The Pure Joy Moving Company was formed in 1978 to allow those dance students with exceptional ability, combined with dedication and motivation to experience the ‘dance workshop’ environment. Since the inception of PJMC, over 200 dancers have enjoyed the specialized and focused training this workshop provides. Dancers are culled from the student body at MacKinnon Dance Academy. Those who show promise, have great attendance, and who enjoy dance as their primary activity are the only ones considered for selection.
The PJMC has performed in four of their own concerts to sold-out audiences, as well as hundreds of club dates and community based programs. The PJMC of 1994 was invited to China as part of a cultural exchange, where they performed six weeks with Russian and Chinese Dancers.
Our Highland Choreography group consists of selected senior dancers from the Highland Dance Department. The choreography group, recently renamed ‘FLORA’ in honor of Joy’s Scottish Grandmother, performs dances which utilize their ballet, jazz, and tap techniques, but are dominated by the Highland dance vocabulary. All dancers have or have been competitors in Scottish Highland Dance events throughout the country. This group is by invitation only. If your group would like to book ‘Flora’ for a performance, please call the studio at (805) 485-0115 and ask to speak with Joy MacKinnon, Director of Flora or by email at firstname.lastname@example.org.
Pumping Metal Tappers is a dynamic group of entertainers that have been together for about six years. They have literally “grown-up” together, both as youngsters and as developing dancers. Three complete evening concerts have been presented by the Pumping Metal Tappers as well as dozens of club dates and special dates. Their energy and sense of fun is what makes this group worth watching.
Pumping Metal Tappers are MacKinnon Dance Academy based. The choreographer is Anna Reed Sanchez. The Pumping Metal Tappers are a unique group of terpsichorean experts. Their playful interpretations of rhythms and styles will add an exciting dimension to your next special event. The group is available for hire. If you would like to book the Pumping Metal Tappers, please contact the studio at (805) 485-0115 or via email to email@example.com.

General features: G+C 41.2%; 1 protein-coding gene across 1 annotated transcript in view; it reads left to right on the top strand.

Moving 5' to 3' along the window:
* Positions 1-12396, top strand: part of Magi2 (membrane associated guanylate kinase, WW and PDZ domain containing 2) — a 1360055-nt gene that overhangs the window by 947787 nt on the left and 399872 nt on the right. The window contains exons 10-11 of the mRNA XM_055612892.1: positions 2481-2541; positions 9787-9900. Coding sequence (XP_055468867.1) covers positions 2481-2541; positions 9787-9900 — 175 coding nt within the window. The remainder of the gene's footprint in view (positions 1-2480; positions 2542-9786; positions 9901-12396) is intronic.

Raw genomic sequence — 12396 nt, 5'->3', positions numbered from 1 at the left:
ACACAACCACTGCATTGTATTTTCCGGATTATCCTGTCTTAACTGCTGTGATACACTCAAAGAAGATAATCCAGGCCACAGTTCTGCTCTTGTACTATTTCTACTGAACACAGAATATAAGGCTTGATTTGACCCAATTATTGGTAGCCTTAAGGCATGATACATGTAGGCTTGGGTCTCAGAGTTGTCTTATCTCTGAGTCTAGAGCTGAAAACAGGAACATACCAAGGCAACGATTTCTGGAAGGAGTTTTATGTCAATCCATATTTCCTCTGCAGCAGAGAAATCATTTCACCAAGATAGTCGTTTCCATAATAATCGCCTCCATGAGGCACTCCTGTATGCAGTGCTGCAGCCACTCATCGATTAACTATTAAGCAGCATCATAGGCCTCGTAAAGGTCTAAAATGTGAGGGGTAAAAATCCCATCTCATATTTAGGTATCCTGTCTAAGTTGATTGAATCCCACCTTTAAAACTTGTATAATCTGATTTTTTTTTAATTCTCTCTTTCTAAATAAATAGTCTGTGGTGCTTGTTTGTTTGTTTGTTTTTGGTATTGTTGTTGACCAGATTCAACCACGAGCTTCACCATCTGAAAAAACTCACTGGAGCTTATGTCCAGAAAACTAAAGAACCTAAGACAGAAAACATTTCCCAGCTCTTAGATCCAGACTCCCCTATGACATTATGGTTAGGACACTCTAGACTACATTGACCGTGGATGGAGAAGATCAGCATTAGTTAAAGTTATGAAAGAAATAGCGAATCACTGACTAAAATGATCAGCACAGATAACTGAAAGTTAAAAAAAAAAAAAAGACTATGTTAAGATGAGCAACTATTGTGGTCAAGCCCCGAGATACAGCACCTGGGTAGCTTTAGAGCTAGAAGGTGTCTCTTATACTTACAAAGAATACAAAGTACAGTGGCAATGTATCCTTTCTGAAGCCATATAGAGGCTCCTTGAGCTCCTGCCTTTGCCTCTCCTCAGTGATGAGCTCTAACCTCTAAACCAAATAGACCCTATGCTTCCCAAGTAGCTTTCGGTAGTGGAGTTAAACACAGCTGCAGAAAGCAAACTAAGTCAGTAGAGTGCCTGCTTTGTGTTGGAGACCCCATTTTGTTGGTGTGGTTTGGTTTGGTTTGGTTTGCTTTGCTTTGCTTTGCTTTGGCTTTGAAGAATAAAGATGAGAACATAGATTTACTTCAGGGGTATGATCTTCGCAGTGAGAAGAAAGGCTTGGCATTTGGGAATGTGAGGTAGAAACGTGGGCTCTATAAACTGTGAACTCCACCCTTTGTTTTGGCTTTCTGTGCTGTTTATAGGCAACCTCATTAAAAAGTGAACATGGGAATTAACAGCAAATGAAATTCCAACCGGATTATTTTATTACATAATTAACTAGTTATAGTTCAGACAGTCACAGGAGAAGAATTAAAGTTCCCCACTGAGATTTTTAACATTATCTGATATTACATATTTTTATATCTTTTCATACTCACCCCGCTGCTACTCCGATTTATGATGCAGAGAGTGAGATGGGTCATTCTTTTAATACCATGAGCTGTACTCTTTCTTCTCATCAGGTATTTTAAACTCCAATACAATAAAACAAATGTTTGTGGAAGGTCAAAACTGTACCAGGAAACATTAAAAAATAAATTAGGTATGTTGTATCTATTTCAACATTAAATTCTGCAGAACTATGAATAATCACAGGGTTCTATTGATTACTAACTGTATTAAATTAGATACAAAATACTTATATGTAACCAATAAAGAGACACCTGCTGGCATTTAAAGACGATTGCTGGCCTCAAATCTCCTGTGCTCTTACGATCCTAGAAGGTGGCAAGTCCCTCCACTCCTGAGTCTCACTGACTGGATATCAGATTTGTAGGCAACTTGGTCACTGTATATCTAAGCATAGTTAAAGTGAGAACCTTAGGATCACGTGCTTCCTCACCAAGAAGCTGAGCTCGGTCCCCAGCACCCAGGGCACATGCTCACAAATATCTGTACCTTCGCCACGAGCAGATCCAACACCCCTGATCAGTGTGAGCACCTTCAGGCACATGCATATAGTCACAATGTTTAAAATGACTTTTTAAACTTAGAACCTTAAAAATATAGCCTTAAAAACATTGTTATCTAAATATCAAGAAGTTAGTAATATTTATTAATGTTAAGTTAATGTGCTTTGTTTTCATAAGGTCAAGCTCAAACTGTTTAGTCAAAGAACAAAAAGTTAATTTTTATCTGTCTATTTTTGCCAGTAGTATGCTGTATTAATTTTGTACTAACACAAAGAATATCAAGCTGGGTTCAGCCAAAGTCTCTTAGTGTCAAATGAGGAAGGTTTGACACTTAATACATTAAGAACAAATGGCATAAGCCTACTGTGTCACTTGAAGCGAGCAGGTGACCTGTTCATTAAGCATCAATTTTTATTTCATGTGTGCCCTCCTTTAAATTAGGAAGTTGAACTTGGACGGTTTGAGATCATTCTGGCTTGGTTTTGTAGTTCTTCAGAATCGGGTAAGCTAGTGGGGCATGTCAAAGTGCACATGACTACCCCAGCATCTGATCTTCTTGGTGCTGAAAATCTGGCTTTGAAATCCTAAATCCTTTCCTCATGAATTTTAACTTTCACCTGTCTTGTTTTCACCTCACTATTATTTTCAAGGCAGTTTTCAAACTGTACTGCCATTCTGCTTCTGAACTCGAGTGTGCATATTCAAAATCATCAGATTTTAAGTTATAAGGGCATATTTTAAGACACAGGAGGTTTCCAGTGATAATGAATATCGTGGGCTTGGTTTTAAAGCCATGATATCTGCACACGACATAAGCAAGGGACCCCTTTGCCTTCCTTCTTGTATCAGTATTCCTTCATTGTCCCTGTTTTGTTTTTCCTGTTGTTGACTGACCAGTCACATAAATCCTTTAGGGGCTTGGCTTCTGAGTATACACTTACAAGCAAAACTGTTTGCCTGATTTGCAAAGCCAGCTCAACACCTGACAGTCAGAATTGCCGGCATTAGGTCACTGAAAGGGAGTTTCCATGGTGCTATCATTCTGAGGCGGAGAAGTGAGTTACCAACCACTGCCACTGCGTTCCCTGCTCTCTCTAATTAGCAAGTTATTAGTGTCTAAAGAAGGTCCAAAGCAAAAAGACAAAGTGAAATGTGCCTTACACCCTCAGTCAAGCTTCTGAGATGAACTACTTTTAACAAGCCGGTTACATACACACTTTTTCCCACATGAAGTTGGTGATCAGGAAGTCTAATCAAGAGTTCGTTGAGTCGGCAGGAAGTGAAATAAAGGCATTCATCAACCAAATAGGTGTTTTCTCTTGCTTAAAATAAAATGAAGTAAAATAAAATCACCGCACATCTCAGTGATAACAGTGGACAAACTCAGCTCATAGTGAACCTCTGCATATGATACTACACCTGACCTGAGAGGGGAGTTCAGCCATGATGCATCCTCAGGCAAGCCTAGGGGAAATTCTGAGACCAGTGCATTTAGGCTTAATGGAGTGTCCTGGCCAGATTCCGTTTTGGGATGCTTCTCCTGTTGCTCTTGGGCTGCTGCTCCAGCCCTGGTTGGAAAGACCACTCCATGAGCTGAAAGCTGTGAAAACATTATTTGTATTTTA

Pointe techniques are part of classic ballet techniques that center around pointe work, in which a ballet dancer supports ALL body weight on the tips of fully extended feet. A dancer is said to be en pointe when the dancer’s body is supported in this manner, and a fully extended vertical foot is said to be en pointe when touching the floor, even when not bearing weight. Pointe work is performed while wearing pointe shoes. Pointe shoes employ structural reinforcing to distribute the dancer’s weight load throughout the foot, thus reducing the load on the toes enough to enable the dancer to support all body weight on fully vertical feet. Pointe technique resulted from a desire for female dancers to appear weightless and sylph like. Although both men and women are capable of pointe work, it is most often performed by women. Extensive training and practice are required to develop the strength and technique needed for pointe work.
Although age is not a prerequisite, many ballet students do not begin to dance en pointe earlier than approximately eleven years of age because bones in the feet are often too soft prior to that age and, in such cases, serious and permanent foot injuries could result from staring pointe work too early. Exceptions may be made if the dancer teacher or a physician has determined that a dancer’s feet have sufficiently ossified, and it is not uncommon for dancers to begin pointe work as early as age nine. Otherwise, ballet students are generally ready to begin pointe work after achieving competency in fundamental ballet technique. For example, before learning pointe work, a dancer must be able to maintain turnout while performing center combinations, hold a proper ballet position with straight back and good turnout, pull on properly in the legs, and balance securely in relive.
Preparation for pointe work is a gradual process that begins with barre exercises to develop the requisite strength in ankles, feet, and legs. These exercises may vary in accordance with a teacher’s preferences and, if applicable, the training method’s syllabus. The firs exercises at the barre are usually relevé and échappes. When the student is comfortable executing these steps on both feet and sufficiently strong, steps ending on one en pointe foot are introduced, such as pas de bourrée and retire. During each class session, a student will move on to center exercises after completing the barre work. These exercises emphasize various aspects of ballet technique, such as turnout, pointing of the toes, and the use of ballet technique while en pointe.